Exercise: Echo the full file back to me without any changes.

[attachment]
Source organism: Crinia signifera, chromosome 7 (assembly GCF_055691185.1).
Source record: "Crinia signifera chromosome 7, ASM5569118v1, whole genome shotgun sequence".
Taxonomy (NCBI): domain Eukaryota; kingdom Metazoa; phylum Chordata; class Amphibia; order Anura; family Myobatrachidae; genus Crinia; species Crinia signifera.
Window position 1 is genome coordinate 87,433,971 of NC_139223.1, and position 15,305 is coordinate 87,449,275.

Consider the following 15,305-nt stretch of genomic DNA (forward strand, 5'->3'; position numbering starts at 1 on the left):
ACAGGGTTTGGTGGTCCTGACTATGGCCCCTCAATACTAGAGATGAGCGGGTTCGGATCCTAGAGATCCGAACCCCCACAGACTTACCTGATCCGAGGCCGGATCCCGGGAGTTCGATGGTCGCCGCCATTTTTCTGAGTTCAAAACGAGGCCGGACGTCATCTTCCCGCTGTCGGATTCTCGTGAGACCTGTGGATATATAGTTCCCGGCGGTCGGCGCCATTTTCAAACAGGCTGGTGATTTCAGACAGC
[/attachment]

Source organism: Crinia signifera, chromosome 7 (assembly GCF_055691185.1).
Source record: "Crinia signifera chromosome 7, ASM5569118v1, whole genome shotgun sequence".
Taxonomy (NCBI): domain Eukaryota; kingdom Metazoa; phylum Chordata; class Amphibia; order Anura; family Myobatrachidae; genus Crinia; species Crinia signifera.
Window position 1 is genome coordinate 87,433,971 of NC_139223.1, and position 15,305 is coordinate 87,449,275.

Consider the following 15,305-nt stretch of genomic DNA (forward strand, 5'->3'; position numbering starts at 1 on the left):
ACAGGGTTTGGTGGTCCTGACTATGGCCCCTCAATACTAGAGATGAGCGGGTTCGGATCCTAGAGATCCGAACCCCCACAGACTTACCTGATCCGAGGCCGGATCCCGGGAGTTCGATGGTCGCCGCCATTTTTCTGAGTTCAAAACGAGGCCGGACGTCATCTTCCCGCTGTCGGATTCTCGTGAGACCTGTGGATATATAGTTCCCGGCGGTCGGCGCCATTTTCAAACAGGCTGGTGATTTCAGACAGC